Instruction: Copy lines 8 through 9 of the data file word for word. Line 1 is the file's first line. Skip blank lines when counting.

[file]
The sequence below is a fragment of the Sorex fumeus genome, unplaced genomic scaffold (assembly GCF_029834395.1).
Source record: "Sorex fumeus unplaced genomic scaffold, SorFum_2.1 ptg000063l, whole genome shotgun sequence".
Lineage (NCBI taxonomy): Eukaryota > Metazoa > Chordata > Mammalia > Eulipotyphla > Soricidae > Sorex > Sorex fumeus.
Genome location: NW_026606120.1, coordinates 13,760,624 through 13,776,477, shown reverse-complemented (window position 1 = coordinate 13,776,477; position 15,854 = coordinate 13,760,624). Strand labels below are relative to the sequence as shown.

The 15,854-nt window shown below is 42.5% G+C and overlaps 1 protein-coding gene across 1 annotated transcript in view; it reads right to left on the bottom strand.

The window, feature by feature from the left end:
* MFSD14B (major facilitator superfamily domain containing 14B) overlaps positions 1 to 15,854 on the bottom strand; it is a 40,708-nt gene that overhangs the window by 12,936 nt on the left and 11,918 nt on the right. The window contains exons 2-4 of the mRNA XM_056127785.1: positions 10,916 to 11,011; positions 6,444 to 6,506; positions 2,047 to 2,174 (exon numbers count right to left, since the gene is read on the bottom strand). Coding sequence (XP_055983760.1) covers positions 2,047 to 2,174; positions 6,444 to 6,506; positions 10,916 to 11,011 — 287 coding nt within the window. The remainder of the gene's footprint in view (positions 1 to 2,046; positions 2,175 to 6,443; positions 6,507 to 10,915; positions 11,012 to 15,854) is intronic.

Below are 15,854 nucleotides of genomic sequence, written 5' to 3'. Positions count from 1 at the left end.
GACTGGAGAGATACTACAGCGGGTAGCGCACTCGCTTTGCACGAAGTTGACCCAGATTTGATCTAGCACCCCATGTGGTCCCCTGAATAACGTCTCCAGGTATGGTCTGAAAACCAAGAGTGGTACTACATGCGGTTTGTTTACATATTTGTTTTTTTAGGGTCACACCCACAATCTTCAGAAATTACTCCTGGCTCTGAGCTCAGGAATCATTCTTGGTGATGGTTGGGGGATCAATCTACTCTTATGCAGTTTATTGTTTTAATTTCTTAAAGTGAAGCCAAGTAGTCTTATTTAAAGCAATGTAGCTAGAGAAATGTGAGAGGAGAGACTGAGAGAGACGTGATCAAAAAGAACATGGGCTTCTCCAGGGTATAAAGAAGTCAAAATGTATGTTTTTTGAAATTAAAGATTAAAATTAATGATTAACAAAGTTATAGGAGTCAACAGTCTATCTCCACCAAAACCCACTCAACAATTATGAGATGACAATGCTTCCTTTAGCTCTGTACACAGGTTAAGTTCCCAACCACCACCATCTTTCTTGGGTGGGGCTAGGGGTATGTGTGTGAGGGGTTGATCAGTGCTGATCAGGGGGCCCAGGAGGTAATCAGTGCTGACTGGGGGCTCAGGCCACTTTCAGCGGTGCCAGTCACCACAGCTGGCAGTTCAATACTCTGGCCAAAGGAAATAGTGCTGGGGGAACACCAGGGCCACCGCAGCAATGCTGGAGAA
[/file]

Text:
Below are 15,854 nucleotides of genomic sequence, written 5' to 3'. Positions count from 1 at the left end.
GACTGGAGAGATACTACAGCGGGTAGCGCACTCGCTTTGCACGAAGTTGACCCAGATTTGATCTAGCACCCCATGTGGTCCCCTGAATAACGTCTCCAGGTATGGTCTGAAAACCAAGAGTGGTACTACATGCGGTTTGTTTACATATTTGTTTTTTTAGGGTCACACCCACAATCTTCAGAAATTACTCCTGGCTCTGAGCTCAGGAATCATTCTTGGTGATGGTTGGGGGATCAATCTACTCTTATGCAGTTTATTGTTTTAATTTCTTAAAGTGAAGCCAAGTAGTCTTATTTAAAGCAATGTAGCTAGAGAAATGTGAGAGGAGAGACTGAGAGAGACGTGATCAAAAAGAACATGGGCTTCTCCAGGGTATAAAGAAGTCAAAATGTATGTTTTTTGAAATTAAAGATTAAAATTAATGATTAACAAAGTTATAGGAGTCAACAGTCTATCTCCACCAAAACCCACTCAACAATTATGAGATGACAATGCTTCCTTTAGCTCTGTACACAGGTTAAGTTCCCAACCACCACCATCTTTCTTGGGTGGGGCTAGGGGTATGTGTGTGAGGGGTTGATCAGTGCTGATCAGGGGGCCCAGGAGGTAATCAGTGCTGACTGGGGGCTCAGGCCACTTTCAGCGGTGCCAGTCACCACAGCTGGCAGTTCAATACTCTGGCCAAAGGAAATAGTGCTGGGGGAACACCAGGGCCACCGCAGCAATGCTGGAGAA